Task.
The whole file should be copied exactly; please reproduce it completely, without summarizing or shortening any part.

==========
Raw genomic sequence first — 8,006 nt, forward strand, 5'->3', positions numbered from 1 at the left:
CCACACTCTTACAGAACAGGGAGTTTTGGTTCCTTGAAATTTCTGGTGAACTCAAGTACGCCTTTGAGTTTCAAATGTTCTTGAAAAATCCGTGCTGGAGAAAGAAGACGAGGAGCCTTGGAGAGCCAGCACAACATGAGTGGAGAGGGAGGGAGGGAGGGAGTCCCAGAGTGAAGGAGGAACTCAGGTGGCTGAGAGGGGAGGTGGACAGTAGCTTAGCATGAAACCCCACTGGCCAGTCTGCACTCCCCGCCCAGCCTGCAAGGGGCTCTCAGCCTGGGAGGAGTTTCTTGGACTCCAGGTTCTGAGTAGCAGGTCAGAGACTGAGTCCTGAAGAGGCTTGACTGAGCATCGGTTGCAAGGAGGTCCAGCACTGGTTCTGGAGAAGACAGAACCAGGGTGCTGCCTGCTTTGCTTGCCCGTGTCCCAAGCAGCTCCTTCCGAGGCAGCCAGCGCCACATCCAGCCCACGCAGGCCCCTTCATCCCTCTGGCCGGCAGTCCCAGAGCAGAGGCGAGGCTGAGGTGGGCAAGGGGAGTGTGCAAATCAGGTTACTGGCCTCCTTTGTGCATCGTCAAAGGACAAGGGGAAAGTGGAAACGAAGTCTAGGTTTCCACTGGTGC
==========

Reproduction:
Raw genomic sequence first — 8,006 nt, forward strand, 5'->3', positions numbered from 1 at the left:
CCACACTCTTACAGAACAGGGAGTTTTGGTTCCTTGAAATTTCTGGTGAACTCAAGTACGCCTTTGAGTTTCAAATGTTCTTGAAAAATCCGTGCTGGAGAAAGAAGACGAGGAGCCTTGGAGAGCCAGCACAACATGAGTGGAGAGGGAGGGAGGGAGGGAGTCCCAGAGTGAAGGAGGAACTCAGGTGGCTGAGAGGGGAGGTGGACAGTAGCTTAGCATGAAACCCCACTGGCCAGTCTGCACTCCCCGCCCAGCCTGCAAGGGGCTCTCAGCCTGGGAGGAGTTTCTTGGACTCCAGGTTCTGAGTAGCAGGTCAGAGACTGAGTCCTGAAGAGGCTTGACTGAGCATCGGTTGCAAGGAGGTCCAGCACTGGTTCTGGAGAAGACAGAACCAGGGTGCTGCCTGCTTTGCTTGCCCGTGTCCCAAGCAGCTCCTTCCGAGGCAGCCAGCGCCACATCCAGCCCACGCAGGCCCCTTCATCCCTCTGGCCGGCAGTCCCAGAGCAGAGGCGAGGCTGAGGTGGGCAAGGGGAGTGTGCAAATCAGGTTACTGGCCTCCTTTGTGCATCGTCAAAGGACAAGGGGAAAGTGGAAACGAAGTCTAGGTTTCCACTGGTGC